PART III: THE DESIGN PROCESS

 

The same basic process is used to design everything. The three components of the design process are:

  Concept the idea what you want to do
  Form the process the process and the product
  Content the meaning does the form satisfy the concept?

The objectives of this lesson are to:

Learn how all designing is accomplished.

Learn specific design processes for two-dimensional artwork.

Use these processes to design and make a symbol for the sun.

 

   

The concept is the starting point of all design -- the prime mover.
   
CONCEPT
Everything starts as an idea -- a gleam in the designer's eye. Some ideas are minor and not worth much effort to accomplish (what's for breakfast?). Some ideas are so important that generations have not been able to accomplish them (world peace).

The concept is the most important part of the design process. All that follows is directed by and must answer to the concept. The results are only as good as the ideas that originate them.
 
 

 

Thomas Edison said: "Genius is one percent inspiration and ninety-nine percent perspiration." The same can be said for the creative process.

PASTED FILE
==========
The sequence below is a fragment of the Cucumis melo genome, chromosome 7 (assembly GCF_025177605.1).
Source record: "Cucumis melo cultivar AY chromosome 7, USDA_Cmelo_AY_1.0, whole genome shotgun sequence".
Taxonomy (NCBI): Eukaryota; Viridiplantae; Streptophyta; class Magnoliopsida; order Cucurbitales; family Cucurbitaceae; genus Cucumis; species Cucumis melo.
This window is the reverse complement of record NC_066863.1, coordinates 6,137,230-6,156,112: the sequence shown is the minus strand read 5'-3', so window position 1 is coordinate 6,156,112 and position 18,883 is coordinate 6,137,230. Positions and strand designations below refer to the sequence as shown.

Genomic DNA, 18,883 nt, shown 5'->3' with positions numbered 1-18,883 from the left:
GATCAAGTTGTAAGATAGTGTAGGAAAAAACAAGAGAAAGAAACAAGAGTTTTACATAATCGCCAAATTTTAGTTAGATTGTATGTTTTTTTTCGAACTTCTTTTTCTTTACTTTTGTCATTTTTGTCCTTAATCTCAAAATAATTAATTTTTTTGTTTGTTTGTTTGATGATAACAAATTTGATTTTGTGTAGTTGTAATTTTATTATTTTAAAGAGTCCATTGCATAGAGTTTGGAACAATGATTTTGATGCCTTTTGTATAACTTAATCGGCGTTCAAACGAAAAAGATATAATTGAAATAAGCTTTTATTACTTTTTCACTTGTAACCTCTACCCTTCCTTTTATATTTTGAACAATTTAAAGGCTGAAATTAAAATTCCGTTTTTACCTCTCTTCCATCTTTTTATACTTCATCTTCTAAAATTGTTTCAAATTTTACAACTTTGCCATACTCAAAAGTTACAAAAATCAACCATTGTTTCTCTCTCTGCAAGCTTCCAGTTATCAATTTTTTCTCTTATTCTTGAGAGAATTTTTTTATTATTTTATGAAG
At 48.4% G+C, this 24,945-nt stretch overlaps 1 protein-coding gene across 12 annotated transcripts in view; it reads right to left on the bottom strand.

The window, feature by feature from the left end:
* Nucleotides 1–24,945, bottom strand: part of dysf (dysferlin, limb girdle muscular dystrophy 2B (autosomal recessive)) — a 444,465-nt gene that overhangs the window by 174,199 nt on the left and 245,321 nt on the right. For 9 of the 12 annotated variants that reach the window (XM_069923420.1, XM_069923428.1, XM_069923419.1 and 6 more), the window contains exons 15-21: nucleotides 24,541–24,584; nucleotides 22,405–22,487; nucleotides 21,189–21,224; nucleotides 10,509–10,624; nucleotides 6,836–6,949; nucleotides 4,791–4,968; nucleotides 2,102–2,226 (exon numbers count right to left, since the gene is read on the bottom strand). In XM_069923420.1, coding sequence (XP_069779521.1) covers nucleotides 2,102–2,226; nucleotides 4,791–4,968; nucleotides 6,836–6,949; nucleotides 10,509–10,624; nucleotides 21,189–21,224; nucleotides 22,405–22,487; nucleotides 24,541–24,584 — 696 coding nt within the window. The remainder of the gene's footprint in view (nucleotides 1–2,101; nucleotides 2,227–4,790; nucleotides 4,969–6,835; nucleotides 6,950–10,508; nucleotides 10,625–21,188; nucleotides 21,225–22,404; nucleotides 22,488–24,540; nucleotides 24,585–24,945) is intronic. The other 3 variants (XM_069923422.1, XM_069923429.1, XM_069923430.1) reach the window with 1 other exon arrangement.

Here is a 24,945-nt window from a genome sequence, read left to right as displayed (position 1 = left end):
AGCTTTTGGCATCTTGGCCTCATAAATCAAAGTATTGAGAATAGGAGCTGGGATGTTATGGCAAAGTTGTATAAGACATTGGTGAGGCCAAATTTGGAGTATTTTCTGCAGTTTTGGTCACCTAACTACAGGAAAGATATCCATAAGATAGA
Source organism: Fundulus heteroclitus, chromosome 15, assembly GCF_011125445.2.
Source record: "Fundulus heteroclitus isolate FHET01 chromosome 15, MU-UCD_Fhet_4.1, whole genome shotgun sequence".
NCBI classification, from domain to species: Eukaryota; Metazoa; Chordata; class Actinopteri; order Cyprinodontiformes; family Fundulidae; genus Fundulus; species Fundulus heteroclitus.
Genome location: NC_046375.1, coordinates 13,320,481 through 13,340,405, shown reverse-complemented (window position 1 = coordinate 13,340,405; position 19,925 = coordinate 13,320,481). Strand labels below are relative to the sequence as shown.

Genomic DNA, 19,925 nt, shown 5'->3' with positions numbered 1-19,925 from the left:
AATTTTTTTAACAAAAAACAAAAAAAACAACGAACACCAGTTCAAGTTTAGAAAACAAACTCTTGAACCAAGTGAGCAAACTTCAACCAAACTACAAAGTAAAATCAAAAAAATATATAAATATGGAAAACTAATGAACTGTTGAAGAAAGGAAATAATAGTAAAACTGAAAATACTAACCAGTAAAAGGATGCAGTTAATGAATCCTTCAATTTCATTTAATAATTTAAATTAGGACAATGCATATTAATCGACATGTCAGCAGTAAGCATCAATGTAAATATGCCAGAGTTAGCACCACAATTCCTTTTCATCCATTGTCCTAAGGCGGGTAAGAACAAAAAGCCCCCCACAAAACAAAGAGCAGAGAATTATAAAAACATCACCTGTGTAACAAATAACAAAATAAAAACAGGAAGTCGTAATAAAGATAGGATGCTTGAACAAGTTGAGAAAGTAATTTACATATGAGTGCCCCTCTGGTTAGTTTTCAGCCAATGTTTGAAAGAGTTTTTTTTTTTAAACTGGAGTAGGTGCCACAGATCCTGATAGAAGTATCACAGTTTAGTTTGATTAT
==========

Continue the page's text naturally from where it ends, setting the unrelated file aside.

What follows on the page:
FORM
This is where you give form to your concept and the work gets done. This is the physical part of the design process. You can never tell what might happen along the way. Tenacity and flexibility are as important as artistic skills. Willingness to work until you are successful is an important attribute.

The designer must work with the form until all of the problems are solved. The end result is the product. Only the product is seen by others, but it's success is dependent on careful planning and production.

 
   

This is the bottom line of the design process -- the reality check.
   
CONTENT
Only when the form meets the expectations of the concept is the process successful. The content is checked throughout the designing -- each step of the doing or making must validate the concept. If the process strays and the results are at odds with the concept, the form must be modified or the project may fail.

If the process inspires the designer to a new or better idea, the concept can be modified.

In most designs there is a continual give and take between the concept and the form. Which one gives depends on the situation. Sometimes the concept is so specific that it cannot be changed. Sometimes a better idea is found along the way, and the concept is changed to take advantage of the new discovery.